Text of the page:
void setup() {
  Bridge.begin();	// Initialize the Bridge
  Serial.begin(9600);	// Initialize the Serial

  // Wait until a Serial Monitor is connected.
  while (!SerialUSB);

void loop() {
  Process p;
  String thecmd;
  String strval = String( random(0,100));
  // create a string with host, username and password, -t is for the topic
  String theparams = "-h -u pete -P pete -t ";
  int numtopics = 4;
  String topics[4] = {"tag1","tag2","tag3","tag4"};

  for (int i=0; i < numtopics ; i++) {
    strval = String( (i*100) + random(1,99)); // create a random value - 0,100+,200+,300+
    thecmd = "mosquitto_pub " + theparams + topics[i] + " -m " + strval;
    // do nothing until the process finishes, so you get the whole output:
    while (p.running());
  // Wait 5 seconds and repeat
  delay(5000);  // wait 5 seconds before you do it again

It is also possible to create some bridge variables and pass them to a Python program that could do the MQTT communications.

Yún Mailbox

At present the mailbox only works in one direction, and this into the Arduino. Both the REST web interface and Python have writing functionality but no read capabilities (on the forums this has been identified, so a future revision may add this).

To write using REST:


To write using Python:

import sys
sys.path.insert(0, '/usr/lib/python2.7/bridge')
from bridgeclient import BridgeClient
client = BridgeClient()

The Arduino code to read message:

// Mailbox Read Example
#include <Mailbox.h>

void setup() {

  // Initialize Bridge and Mailbox

  // Initialize Serial

  // Wait until a Serial Monitor is connected.
  while (!SerialUSB);
  SerialUSB.println("Mailbox Read Message\n");

void loop() {
  String message;

  // if there is a message in the Mailbox
  if (Mailbox.messageAvailable()) {
    // read all the messages present in the queue
    while (Mailbox.messageAvailable()) {

    SerialUSB.println("Waiting 10 seconds before checking the Mailbox again");
  // wait 30 seconds

I’m not totally sure when I’d use a mailbox. The mailbox is a generic message and it’s not queued (only 1 message) so I think that using the standard bridging of values with get/put is more useful.

Final Comments

The Yun is missing a lot of networking libraries that are available with the ESP-8266 and ESP32 family of Arduino modules. In some cases like with MQTT that was a good Linux command line tool that could be used, but in cases like where you want to connect to a Redis server, you might have some challenges.

I really liked Yun’s built in uhttpd web server, this is far superior to the ESP-8266 Arduino web server library calls.

I found that putting logic into a combination of Python and Arduino could be a little confusing, but for projects with a lot of text or json data using Python would be a real plus. Also for projects where multitasking is required use the Linux process would be ideal.

Pi with Neopixels/Simulated Neopixels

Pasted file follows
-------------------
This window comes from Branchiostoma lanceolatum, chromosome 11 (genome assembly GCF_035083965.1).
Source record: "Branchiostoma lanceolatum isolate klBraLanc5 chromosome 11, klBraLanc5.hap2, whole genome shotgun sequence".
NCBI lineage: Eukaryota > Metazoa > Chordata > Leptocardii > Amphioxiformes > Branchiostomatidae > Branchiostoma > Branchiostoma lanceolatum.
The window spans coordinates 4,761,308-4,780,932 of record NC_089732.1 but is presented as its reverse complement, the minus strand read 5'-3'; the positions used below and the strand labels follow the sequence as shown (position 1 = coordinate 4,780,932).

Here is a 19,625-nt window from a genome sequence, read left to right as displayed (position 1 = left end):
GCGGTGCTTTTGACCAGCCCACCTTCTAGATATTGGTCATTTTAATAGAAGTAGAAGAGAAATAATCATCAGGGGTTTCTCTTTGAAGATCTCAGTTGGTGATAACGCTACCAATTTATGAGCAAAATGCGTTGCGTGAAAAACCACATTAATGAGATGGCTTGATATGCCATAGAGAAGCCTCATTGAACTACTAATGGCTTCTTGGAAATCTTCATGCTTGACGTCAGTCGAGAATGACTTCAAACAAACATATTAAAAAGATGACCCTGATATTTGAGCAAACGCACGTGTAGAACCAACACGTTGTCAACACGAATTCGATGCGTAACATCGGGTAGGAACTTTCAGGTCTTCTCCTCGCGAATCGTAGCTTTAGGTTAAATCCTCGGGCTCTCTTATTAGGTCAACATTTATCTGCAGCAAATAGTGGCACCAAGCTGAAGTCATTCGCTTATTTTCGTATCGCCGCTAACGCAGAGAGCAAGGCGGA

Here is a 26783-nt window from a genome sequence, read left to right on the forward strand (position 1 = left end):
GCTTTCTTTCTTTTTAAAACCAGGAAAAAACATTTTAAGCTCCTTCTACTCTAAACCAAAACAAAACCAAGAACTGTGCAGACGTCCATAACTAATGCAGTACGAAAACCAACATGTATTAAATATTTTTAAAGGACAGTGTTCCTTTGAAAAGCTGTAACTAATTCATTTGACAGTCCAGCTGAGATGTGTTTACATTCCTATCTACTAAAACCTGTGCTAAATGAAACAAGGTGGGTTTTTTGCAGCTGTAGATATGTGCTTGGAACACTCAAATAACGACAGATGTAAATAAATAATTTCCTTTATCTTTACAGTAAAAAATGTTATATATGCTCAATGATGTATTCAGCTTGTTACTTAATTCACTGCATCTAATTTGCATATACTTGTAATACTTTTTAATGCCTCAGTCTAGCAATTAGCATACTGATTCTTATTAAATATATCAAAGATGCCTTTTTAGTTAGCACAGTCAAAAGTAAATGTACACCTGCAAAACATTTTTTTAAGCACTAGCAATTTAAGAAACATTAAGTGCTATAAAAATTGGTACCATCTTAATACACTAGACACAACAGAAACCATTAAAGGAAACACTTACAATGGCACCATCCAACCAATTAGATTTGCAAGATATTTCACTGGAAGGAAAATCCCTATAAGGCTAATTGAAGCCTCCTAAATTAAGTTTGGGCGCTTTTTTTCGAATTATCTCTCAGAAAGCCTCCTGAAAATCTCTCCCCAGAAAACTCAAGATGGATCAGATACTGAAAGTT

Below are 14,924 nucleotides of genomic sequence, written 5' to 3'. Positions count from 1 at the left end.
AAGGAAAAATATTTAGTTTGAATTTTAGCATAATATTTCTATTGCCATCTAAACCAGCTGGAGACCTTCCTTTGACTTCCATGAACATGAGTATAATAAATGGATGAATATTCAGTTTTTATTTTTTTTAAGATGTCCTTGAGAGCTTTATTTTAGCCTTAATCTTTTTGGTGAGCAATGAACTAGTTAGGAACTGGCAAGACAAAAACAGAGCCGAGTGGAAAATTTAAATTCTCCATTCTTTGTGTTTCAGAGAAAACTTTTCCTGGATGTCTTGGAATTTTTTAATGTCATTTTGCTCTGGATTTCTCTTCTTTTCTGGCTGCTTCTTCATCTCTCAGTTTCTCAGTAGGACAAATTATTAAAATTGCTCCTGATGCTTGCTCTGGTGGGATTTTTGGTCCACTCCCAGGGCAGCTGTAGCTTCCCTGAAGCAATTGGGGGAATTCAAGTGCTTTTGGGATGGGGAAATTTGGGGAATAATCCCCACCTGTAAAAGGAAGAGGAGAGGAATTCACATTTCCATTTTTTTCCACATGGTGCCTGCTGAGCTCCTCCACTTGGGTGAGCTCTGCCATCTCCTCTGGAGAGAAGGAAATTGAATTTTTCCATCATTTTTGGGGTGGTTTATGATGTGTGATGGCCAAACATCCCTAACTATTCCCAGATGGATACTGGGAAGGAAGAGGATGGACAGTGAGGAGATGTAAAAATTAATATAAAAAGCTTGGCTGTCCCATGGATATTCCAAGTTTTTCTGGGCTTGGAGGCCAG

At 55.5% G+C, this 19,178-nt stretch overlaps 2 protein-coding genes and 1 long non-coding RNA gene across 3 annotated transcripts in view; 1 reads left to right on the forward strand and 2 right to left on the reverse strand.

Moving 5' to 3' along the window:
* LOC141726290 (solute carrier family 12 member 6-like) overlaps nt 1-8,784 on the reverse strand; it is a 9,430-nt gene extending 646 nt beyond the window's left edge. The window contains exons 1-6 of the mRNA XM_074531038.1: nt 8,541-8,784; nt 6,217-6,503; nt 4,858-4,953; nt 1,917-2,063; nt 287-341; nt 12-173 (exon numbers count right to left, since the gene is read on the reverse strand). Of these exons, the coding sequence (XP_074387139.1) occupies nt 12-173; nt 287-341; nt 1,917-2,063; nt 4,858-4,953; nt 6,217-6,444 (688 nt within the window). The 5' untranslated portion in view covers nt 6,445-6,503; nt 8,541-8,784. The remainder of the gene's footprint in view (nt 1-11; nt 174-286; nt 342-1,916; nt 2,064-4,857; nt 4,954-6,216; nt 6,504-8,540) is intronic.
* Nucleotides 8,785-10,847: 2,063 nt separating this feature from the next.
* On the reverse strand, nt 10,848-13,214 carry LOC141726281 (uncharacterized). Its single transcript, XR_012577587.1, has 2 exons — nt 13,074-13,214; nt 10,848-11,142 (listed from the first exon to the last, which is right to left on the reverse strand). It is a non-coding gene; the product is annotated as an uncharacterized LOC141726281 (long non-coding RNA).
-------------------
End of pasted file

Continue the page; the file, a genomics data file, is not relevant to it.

Neopixels are addressable full-colour RGB LEDs that come in a variety of different arrangements. Ranging from single LEDs, to matrix arrays and a variety of sewable components that can be used on wearable products.


Neopixels were originally made available for Arduino projects, but now there are also Python libraries for Raspberry Pi’s.

In this blog I will be looking at setting up neopixels components on Raspberry Pi’s, and then I will show some “soft” neopixel layouts using the Python Tkinter graphic library.

Getting Started

To load the Raspberry Pi neopixel libary comes from the nice people at Adafruit, and it is loaded by:

sudo pip3 install rpi_ws281x adafruit-circuitpython-neopixel

It is important to note that neopixels can draw a lot of power so consider looking at using external 5V power for projects with a lot of LEDs. The LED power consumption is based on:

  • How many neopixel LEDs are lit at one time, and
  • What the intensity of the LEDs is.

A few other import points are:

  • not all neopixel strips are the same. Different strips will vary greatly from the LED intensity, and more importantly on the RGB vs. GRB addressing.
  • NeoPixels must be connected to D10, D12, D18 or D21 to work
  • For NeoPixels to work on Raspberry Pi, you must run the code as root

The neopixels are wired with 3 pins : 5V (VCC), GND and signal in. The default signal in wires to Pi pin 18. Neopixel component can be connected in series with data in and out connectors.


Below is an example that will set all the LEDs to a light magenta and then it will cycle one LED to a brighter RED. The overall neopixel string has a 10% brightness.

# Python neopixel example to cycle an LEDs

import board
import neopixel
import time

ORDER = neopixel.RGB  # or neopixel.GRB
numpixels = 12

# Create a pixel object with 12 pixels and low intensity
pixels = neopixel.NeoPixel(board.D18,numpixels , brightness=0.10, auto_write=True, pixel_order=ORDER)
while True:
for i in range(numpixels):
   pixels.fill((10, 0, 40)) # fill all pixels in light magenta
   pixels[i] = (80,0,0) # fill one pixel in brighter red

Depending on the type and manufacturer of the neopixels the result will look a little different. Some trial and error testing will be required to determine if the strips are RGB or GRB.


Simulated Neopixels

If you don’t have neopixels or if what to simulate neopixels then the Python Tkinter graphic library can be used to create a variety of different arrangements. For my testing I create two arrangements: a strip and a matrix.